Care Guide for Black Neon Tetras – Our Fav Underrated Schooling Fish
One of the unsung heroes of the freshwater aquarium hobby is the humble black neon tetra. It is often overlooked or outshone by the more popular neon tetras and cardinal Tetras. Yet they are one of our favorite fish to work with at the Aquarium Co-Op retail store. We recommend them because of their robust health and strong constitution. Their nano size makes them accessible to people with smaller aquariums, while their cheap price is appealing to aquarists wanting to fill up a large tank with tons of schooling fish.
What are Black Neon Tetras?
Hyphessobrycon herbertaxelrodi can look similar to a neon tetra, (Paracheirodoninnesi), due to its two pearly black and white horizontal stripes. However, technically it is in the same genus of ember, serpaes, and lemon Tetras. Because of their hardiness, activity level, and toughness, this South American fish is very popular in fish shops.
Are neon tetras larger than black neon? Both fish are approximately the same length at 1-1.5 inches (2.5 to 3.8 cm), but the black neon is slightly longer due to its higher body depth. In general, black neon tetras tend to be bolder and swim in the upper half of the aquarium, while neon tetras can be a little shyer and stay in the lower half.
Black neon is famous for its striking black-and-white stripes and bright red eyes.
How to Set Up an Aquarium for Black Neon Tetras
This fish is great for beginners and can tolerate many water parameters. They live comfortably at 72-80degF (22 to 27 degC). Although they are acidic fish, they can tolerate pH levels from 5-8 to moderately hard water. We think they look best in a plant tank with darker substrate. The red irises really pop against the greenery.
How many neon tetras in black should you keep together? This is true for all schooling fish. In our fish store, we get to see their natural behavior when you put a hundred of them together, and their synchronized swimming is truly an amazing sight to behold. A minimum of six could be kept in a 10-gallon aquarium. However, you can get 10-15 fish for a larger 20-gallon tank.
What fish can live with black neon tetras? Because they are a tad bigger than neon tetras, we have successfully kept ours with medium-sized community fish like angelfish, Geophagus eartheaters, and gouramis. They can also live with calmer fish like corydoras and other tetras. Black neon tetras usually leave adult dwarf shrimp alone, but they will opportunistically eat any babies they find.
Black Neon Tetras are happy in planted community tanks along with their peaceful tank mates.
What are Black Neon Tetras able to eat?
They eat omnivorous food consisting of zooplankton and tiny worms, crustaceans and plant matter. Given their swimming patterns, black neon tetras prefer to feed at the top and middle of the water column, but they are not picky and will eat almost anything you drop into the tank. We offer them a variety of small foods, including krill flakes and nano pellets.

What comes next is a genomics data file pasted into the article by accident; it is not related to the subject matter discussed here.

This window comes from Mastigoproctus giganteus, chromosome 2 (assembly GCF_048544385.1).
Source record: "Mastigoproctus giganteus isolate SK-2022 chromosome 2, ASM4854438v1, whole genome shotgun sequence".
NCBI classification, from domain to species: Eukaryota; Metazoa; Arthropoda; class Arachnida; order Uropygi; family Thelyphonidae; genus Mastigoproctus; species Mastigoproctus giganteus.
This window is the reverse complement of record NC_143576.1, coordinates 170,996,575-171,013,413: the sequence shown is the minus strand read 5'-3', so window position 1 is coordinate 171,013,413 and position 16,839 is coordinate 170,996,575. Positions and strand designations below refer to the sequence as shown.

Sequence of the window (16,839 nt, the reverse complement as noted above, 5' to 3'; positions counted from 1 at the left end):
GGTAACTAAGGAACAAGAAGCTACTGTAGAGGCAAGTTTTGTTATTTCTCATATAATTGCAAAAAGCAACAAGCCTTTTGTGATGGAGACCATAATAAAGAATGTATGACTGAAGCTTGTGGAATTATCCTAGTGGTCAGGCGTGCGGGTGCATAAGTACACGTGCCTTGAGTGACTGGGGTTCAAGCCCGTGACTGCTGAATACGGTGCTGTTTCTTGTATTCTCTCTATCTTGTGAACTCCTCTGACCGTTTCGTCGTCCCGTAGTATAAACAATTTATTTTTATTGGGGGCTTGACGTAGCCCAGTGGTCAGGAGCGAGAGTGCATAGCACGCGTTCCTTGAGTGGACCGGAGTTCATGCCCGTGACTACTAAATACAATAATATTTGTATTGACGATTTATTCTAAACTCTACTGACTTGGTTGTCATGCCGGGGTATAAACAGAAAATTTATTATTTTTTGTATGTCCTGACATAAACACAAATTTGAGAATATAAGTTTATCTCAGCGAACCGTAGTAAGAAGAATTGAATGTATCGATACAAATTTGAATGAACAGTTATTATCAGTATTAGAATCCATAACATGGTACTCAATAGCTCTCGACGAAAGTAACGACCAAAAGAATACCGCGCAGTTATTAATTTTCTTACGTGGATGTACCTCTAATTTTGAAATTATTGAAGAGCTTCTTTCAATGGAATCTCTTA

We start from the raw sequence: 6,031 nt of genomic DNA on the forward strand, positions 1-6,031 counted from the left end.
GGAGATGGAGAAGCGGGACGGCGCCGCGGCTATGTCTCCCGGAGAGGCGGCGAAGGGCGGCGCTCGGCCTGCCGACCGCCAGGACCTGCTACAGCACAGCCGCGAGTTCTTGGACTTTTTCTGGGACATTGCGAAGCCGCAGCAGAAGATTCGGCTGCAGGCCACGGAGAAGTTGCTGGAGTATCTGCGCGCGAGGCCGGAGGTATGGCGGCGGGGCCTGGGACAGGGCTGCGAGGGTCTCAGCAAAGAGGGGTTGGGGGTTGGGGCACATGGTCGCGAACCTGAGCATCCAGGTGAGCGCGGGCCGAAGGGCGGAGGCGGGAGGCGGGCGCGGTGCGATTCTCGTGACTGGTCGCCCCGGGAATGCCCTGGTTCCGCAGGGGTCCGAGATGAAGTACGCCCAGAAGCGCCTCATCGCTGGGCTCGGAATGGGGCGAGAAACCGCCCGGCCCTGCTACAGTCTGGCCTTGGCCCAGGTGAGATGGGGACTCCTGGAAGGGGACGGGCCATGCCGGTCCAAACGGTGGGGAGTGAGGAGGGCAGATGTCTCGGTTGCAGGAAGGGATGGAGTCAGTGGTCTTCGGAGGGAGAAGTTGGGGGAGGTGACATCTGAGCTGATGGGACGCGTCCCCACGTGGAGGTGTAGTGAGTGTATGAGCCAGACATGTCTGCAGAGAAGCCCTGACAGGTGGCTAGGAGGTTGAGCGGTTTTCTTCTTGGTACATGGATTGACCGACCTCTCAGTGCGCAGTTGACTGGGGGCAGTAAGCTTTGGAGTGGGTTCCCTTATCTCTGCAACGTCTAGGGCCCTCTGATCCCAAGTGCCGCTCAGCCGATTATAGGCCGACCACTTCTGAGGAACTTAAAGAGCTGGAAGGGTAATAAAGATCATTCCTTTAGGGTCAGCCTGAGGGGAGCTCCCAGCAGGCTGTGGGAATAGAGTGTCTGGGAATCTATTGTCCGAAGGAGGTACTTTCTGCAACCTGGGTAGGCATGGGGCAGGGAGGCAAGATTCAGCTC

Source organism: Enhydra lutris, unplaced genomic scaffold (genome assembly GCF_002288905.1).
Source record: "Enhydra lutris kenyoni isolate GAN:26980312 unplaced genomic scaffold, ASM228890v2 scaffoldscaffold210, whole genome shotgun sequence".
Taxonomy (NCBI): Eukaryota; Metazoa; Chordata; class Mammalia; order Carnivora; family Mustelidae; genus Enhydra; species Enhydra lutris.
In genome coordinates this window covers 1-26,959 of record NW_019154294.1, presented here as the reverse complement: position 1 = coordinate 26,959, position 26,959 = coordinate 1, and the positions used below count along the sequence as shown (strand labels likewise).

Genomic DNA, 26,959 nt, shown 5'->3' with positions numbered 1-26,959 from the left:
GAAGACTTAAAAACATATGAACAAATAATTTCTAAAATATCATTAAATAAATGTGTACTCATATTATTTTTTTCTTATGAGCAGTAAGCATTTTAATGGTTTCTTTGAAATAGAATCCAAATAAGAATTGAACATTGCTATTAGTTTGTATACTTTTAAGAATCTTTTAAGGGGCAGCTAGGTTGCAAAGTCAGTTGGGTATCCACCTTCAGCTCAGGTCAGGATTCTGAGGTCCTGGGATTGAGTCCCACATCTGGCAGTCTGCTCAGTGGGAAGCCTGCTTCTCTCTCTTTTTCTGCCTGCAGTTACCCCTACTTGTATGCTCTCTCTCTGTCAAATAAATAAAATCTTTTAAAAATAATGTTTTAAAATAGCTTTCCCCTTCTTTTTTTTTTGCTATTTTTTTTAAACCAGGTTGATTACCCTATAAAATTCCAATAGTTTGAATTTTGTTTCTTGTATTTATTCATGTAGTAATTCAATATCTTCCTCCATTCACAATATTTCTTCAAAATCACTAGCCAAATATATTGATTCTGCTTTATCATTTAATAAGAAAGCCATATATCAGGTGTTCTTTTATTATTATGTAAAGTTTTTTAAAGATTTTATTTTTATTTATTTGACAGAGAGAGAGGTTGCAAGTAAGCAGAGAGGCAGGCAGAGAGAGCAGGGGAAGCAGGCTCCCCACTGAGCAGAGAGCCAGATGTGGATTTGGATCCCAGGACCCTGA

How to Breed Black Neon Tetras
These tetras are similar to other egg layers in that they are easy to spawn. However, their tiny fry can be more difficult to raise. Add several catappa leaves to a 10-gallon aquarium that has no other animals. The leaves will slowly decay over several weeks, lowering the pH and darkening the water. This will create biofilm and mulm for the fry to eat. Also, put a bunch of java moss, Easter basket grass, or spawning mops on the ground, and cover the spawning material entirely with a sheet of craft mesh. The plastic mesh has holes that are large enough for the eggs to fall through but small enough to prevent the adults from predating on them.
A group of six or more black neons is a good idea to increase your chance of having at minimum one male and one of each gender. Feed the adults high-quality food, including micro worms or baby brine shrimp, to prepare them for breeding. After spawning has taken place, take the adults out. The newborns should be fed tiny foods such as infusoria, vinegar eggs, and powdered fried food. Within a couple of weeks, they should be large enough to switch to live baby brine shrimp, which is the best superfood for fry.
Catappa plants slowly acidify the water and tint it, making the environment more inviting for the black neons.
While Aquarium Co-Op does not sell fish online, you can check out our preferred online retailers to see the latest species they have in stock. Plus, keep reading to learn about the top 10 tetras that we love to add to our community aquariums.